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Mionix Naos 7000 Optical Gaming Mouse Review (Page 1)

Mionix Naos 7000 Optical Gaming Mouse Review

If the previous two Mionix mice looked good, but you really have the desire for an optical sensor; the new Naos 7000 has that covered.

Chad Sebring | Jan 21, 2014 at 08:00 am CST - 1 min, 33 secs reading time for this page
Rating: 96%Manufacturer: Mionix


Mionix Naos 7000 Optical Gaming Mouse Review 99 |

While we were fans of the Naos 8200 and Avior 8200 mice that Mionix had sent over, there are a lot of gamers out there who would pass up on them for one simple reason: the laser sensor built into them. Most gamers (specifically those at more competitive levels) will tell you that an optical sensor in a mouse will offer better accuracy, and smoother movement than what most laser sensor based mice deliver. Also, it used to be that when looking into optical sensor based mice, the DPI, or the amount of movement the mouse translated to on the screen, capped out pretty low. With advances in the newer optical sensors on the market today, you can go all out and have the same levels of uncontrollability that laser sensors have offered for years.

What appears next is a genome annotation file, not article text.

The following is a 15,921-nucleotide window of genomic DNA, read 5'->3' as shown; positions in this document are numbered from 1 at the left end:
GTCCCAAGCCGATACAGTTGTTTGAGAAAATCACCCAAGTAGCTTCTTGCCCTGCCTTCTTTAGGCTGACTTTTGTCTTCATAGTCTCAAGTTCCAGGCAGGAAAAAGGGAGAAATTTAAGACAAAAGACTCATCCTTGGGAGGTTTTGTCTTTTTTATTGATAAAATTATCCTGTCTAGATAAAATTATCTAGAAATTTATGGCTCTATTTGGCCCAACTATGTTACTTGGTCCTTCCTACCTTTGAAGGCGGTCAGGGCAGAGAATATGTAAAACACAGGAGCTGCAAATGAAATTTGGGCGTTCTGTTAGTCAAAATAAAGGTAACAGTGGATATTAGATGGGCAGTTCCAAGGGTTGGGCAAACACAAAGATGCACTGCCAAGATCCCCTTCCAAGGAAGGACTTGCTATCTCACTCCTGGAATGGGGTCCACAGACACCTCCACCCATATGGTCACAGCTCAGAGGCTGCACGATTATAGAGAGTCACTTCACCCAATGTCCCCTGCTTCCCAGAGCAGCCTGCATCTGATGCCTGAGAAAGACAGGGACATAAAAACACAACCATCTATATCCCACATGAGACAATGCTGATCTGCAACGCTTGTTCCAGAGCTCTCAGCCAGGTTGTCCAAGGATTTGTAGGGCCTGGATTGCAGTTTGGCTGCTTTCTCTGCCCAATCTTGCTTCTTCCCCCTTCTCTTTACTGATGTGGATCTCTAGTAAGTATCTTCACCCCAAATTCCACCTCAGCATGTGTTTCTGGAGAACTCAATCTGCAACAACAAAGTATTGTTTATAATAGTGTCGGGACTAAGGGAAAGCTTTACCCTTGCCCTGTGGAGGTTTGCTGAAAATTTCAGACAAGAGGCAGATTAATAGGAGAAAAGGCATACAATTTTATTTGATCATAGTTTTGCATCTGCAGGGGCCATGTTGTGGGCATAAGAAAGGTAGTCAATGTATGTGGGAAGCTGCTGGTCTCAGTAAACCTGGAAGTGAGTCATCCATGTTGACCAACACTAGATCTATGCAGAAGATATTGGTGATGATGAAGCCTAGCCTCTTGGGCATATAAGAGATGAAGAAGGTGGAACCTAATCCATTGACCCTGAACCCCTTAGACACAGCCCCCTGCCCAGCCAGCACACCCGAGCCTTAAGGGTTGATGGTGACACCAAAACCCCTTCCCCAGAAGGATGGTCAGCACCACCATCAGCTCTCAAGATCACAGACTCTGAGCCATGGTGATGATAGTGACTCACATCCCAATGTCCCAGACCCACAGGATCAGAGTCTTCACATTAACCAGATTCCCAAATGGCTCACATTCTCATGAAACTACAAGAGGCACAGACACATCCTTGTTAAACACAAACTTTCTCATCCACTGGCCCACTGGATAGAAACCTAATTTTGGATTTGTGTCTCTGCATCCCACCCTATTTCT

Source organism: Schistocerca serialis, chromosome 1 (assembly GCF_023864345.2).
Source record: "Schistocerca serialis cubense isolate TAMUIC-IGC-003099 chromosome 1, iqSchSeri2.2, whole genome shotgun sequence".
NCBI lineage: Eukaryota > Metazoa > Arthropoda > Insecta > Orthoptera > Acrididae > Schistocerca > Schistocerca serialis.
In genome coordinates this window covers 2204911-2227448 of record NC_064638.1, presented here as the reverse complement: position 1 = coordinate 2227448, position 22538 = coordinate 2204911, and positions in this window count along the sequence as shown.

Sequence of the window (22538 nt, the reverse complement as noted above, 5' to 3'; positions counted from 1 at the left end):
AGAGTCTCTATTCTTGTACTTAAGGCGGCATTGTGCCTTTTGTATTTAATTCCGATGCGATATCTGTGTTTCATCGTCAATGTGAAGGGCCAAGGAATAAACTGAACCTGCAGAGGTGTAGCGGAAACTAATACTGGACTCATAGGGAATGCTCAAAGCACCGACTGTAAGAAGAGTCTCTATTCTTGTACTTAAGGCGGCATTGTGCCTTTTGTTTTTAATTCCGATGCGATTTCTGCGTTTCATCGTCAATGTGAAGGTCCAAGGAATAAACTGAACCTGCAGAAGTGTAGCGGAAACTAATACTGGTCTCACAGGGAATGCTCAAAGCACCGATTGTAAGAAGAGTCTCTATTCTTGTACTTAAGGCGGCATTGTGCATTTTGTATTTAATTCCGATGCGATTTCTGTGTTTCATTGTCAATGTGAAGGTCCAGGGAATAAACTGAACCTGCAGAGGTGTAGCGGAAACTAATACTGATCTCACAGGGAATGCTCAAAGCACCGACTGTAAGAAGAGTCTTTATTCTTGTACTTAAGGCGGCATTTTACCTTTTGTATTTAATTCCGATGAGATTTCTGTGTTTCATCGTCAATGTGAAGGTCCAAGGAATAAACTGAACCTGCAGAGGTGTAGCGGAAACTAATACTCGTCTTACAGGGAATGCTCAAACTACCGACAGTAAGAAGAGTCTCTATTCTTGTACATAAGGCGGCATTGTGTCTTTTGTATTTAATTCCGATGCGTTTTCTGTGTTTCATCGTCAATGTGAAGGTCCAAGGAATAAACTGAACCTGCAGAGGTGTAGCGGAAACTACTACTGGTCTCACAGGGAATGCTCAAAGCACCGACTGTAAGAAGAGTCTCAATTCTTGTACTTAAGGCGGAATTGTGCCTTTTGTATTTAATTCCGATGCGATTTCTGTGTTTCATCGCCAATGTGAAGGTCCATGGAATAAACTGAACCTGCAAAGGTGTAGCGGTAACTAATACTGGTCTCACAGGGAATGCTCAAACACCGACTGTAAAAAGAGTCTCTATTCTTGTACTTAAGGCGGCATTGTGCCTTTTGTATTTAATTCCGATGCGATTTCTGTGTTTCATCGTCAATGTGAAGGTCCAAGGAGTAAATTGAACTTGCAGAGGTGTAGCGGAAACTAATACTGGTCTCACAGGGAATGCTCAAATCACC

This is what brings us together today. Mionix has taken the Naos 8200, and reworked things slightly, both inside and out. Internally, there are a couple of obvious changes like the PCB color, and the type of sensor used. Externally, the design has been somewhat streamlined, and this newest release lacks the DPI LEDs that are on the left of the Naos 8200.

Mionix has kept all of the best parts that made us like the Naos 8200 originally, things like comfort, the software, fully customizable LED coloration, and top end components, to give users a pleasurable time when using these Naos mice.

Today, we are getting in depth and personal with the Naos 7000 from Mionix. As we mentioned, the main advantage here is that movement is now tracked with a different Avago sensor, and as the name alludes to, there is up to 7000 DPI selectable for use. I say we just dig right in, and see if the new Naos 7000 is all that the 8200 was, and if there is any real discernible differences between the two.

Last updated: Apr 7, 2020 at 12:32 pm CDT

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Chad Sebring


After a year of gaming, Chad caught the OC bug. With overclocking comes the need for better cooling, and Chad has had many air and water setups. With a few years of abusing computer parts, he decided to take his chances and try to get a review job. As an avid overclocker, Chad is always looking for the next leg up in RAM, cooling, as well as peripherals.

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